I've been an obsessed hard rock & heavy metal fan and collector since the early 1980s. If it's got a good guitar riff and attitude, I'm in.
Dokken—"One Live Night"
Release Date: 1995 (Japan), 1996 (U.S.)
Label: Victor (Japan), CMC International (U.S.)
Run Time: 62:35
Dokken may have been one of the biggest bands of the late '80s "hair metal" boom, but they initially had trouble getting traction when they reunited in the mid-1990s. Dokken's 1995 comeback album, Dysfunctional, reportedly sold fairly well, but it still did not meet the expectations of their U.S. label, Columbia Records, so they were dropped.
Fortunately CMC International Records, an indie label who specialized in rescuing '80s rockers abandoned by the majors, snapped them up. Dokken's first album for CMC was 1996's "unplugged" concert disc One Live Night, which had been released by their Japanese label (Victor Entertainment) the previous year.
Thanks to the wildly popular MTV Unplugged program, acoustic albums were a dime a dozen during the 1990s. Countless bands and artists lined up to appear on the hit show and perform a "stripped down" set of their greatest hits which could then be released on CD afterwards (see: Nirvana, Alice in Chains, Eric Clapton, KISS, Mariah Carey, Rod Stewart, etc., etc.).
Dokken never appeared on the MTV Unplugged show, but it didn't stop them from trying to ride the wave anyway. One Live Night went almost completely unnoticed at the time of its release, but as far as this long time fan is concerned, it was one of the better albums to come out of the "unplugged" fad.
"In My Dreams"
Semi-Unplugged? Almost Unplugged?
One Live Night was recorded on December 13, 1994 at the Strand in Redondo Beach, California and features the newly-reunited band running through a set of old favorites, plus some extra, unexpected goodies.
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Several tracks from Dysfunctional (which had not been released in the U.S. yet at the time of the recording) are included in the set, plus bonus covers of the Beatles' "Nowhere Man" and ELP's "From the Beginning." Guitarist George Lynch is the only band member who was "plugged in" during the set, adding his trademark shredding electric leads to each song while vocalist Don Dokken and bassist Jeff Pilson strummed away on acoustics.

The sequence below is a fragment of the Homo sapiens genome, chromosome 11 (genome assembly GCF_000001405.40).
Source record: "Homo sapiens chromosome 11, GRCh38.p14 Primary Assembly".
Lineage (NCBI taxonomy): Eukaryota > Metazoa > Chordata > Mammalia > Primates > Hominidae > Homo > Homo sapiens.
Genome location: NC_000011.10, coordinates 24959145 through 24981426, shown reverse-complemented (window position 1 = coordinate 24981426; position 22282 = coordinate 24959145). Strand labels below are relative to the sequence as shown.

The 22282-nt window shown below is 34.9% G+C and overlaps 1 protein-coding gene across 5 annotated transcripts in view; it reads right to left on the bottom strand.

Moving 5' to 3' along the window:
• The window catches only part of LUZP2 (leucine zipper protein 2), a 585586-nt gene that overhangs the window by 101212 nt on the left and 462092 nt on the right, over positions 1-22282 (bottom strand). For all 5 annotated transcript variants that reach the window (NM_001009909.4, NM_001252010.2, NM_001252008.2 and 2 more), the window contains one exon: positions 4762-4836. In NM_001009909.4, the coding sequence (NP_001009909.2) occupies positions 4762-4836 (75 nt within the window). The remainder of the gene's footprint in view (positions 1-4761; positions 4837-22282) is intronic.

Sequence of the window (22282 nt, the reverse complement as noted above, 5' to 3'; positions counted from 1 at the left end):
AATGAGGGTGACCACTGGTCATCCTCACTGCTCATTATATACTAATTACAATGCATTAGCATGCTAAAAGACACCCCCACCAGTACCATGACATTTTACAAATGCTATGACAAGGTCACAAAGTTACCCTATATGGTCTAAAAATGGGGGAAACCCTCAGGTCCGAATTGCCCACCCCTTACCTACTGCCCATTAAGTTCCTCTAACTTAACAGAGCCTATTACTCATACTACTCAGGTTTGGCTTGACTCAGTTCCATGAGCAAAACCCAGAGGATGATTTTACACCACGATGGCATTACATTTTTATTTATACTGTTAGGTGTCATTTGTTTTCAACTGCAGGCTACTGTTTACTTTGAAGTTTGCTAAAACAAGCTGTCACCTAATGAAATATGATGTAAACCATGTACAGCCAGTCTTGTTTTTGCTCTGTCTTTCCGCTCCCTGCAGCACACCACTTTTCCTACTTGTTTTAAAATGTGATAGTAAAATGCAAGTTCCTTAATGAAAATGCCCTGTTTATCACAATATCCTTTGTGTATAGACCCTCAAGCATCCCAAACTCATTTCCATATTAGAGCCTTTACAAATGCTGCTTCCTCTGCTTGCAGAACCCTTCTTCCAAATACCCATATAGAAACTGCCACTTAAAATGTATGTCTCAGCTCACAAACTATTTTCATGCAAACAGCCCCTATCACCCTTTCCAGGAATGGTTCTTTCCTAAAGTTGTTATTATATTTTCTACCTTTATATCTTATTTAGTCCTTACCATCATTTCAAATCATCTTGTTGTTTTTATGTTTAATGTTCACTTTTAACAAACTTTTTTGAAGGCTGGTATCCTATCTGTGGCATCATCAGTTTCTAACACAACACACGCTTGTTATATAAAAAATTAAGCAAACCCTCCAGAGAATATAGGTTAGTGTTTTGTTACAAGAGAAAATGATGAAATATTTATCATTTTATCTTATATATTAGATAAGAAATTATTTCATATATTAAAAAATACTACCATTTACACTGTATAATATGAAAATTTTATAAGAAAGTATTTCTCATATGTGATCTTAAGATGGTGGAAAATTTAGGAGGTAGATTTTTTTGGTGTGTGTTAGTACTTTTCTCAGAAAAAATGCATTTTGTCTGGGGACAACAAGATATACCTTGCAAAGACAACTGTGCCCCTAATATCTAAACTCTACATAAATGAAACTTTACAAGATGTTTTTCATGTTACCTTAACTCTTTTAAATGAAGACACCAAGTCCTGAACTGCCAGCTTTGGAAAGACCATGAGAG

"Just Got Lucky"
As you might expect from Dokken's melodic nature, their music translates well to the acoustic realm, so the bulk of the songs on One Live Night sound fantastic. The band may have been split up for more than five years before this gig, but it's quickly obvious from their performance that their time away from one another did not diminish their instrumental skills, or their knack for rich, soaring vocal harmonies.
The epic ballad "Alone Again" (from 1984's Tooth and Nail) is a highlight, and the old classics like "In My Dreams" and "Into the Fire" mesh well with then-new Dysfunctional songs like "The Maze" and "Nothing Left To Say."
In fact, hearing the semi-unplugged renditions of the new material on this disc helped me gain a new appreciation for the Dysfunctional album. I'd bought Dysfunctional as a new release the year before but it had never quite "clicked" with me. When I first heard One Live Night, I was particularly impressed by the performance of "The Maze," which prompted me to pull the studio version off the shelf and eventually, to re-evaluate the entire album.
Nowadays I listen to Dysfunctional just as much, if not more, than most of the "classic" Dokken catalog. It's become one of my go-to discs when I'm in the mood to hear the band.
All in all, Dokken sounds like they were having a lot of fun during this show. The intimate, relaxed setting gives everyone a chance to show off their considerable instrumental chops, and three out of the four band members have the opportunity to shine vocally.
As usual, Don handles the bulk of the lead vocals, but Jeff Pilson takes the mic on "Just Got Lucky" and drummer "Wild" Mick Brown performs "Tooth and Nail." This prompts Don to joke about George Lynch taking a lead vocal as well.
George declines, but the six stringer still gets to show off a bit with a sizzling rendition of the instrumental piece "I Will Remember," from his 1993 solo album Sacred Groove. Don, Jeff and Mick each take turns singing parts of the set closing "It's Not Love," which is turned into a grungy, down 'n' dirty blues number that ends the album on an excellent note.
Summing It Up
One Live Night was also released on video, both on VHS (remember those?) and later on DVD, but as of this writing it is out of print in all formats. The CD and DVD currently command ridiculous collector's item prices on sites like Amazon, but some songs from it can also be found on the budget-line release Dokken: Yesterday and Today, mixed with electrified live tracks from a later concert disc, 2000's Live From the Sun.
The reunion of the "classic" Dokken lineup didn't last very long (Lynch was out of the band by 1997, followed by a seemingly endless series of lineup changes that continues to the present day) but at least we have One Live Night and Dysfunctional to remember this era by.
If you missed One Live Night when it was new, or if you're simply a fan of unplugged rock discs in general, it showcases a different side of these '80s metal legends and is well worth a listen. Happy hunting.
© 2020 Keith Abt